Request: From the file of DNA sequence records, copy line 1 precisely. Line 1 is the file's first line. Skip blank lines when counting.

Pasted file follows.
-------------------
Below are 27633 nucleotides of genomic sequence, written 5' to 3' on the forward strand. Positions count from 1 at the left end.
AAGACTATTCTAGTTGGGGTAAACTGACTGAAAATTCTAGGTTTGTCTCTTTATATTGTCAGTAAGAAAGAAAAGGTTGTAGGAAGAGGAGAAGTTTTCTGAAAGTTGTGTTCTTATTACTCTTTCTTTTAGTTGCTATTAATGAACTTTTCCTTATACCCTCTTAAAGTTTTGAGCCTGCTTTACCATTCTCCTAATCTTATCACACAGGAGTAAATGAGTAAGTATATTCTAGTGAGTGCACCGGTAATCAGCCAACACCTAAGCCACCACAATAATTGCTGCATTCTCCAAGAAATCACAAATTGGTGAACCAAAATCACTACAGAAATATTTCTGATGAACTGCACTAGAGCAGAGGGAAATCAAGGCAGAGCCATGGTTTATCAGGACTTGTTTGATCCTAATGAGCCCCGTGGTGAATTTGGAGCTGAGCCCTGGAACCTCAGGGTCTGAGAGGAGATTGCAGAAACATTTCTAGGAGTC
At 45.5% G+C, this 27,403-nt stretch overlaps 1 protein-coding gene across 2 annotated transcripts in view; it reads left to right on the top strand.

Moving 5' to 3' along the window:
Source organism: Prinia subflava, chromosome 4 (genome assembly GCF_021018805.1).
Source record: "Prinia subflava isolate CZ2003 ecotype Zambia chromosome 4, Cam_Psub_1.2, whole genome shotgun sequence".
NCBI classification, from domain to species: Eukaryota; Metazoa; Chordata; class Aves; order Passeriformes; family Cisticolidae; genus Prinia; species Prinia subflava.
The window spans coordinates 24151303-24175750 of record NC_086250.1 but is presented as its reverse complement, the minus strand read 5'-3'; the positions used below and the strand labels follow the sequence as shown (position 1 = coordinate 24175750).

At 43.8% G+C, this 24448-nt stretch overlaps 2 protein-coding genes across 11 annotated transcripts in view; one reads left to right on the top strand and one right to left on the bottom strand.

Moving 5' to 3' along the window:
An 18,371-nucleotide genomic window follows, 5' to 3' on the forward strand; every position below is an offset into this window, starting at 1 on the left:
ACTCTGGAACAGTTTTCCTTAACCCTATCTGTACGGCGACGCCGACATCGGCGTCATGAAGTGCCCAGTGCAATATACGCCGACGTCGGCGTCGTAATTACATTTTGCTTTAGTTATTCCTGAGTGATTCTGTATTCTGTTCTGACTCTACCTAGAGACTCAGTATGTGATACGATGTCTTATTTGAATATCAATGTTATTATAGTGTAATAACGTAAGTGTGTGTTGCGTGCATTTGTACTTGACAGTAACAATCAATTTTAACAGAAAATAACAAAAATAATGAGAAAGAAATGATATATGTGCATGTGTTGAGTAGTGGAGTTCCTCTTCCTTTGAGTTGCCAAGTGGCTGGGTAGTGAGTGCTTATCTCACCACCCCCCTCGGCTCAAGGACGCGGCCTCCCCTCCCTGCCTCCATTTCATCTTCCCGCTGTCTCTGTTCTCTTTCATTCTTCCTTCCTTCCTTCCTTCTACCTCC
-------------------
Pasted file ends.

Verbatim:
Below are 27633 nucleotides of genomic sequence, written 5' to 3' on the forward strand. Positions count from 1 at the left end.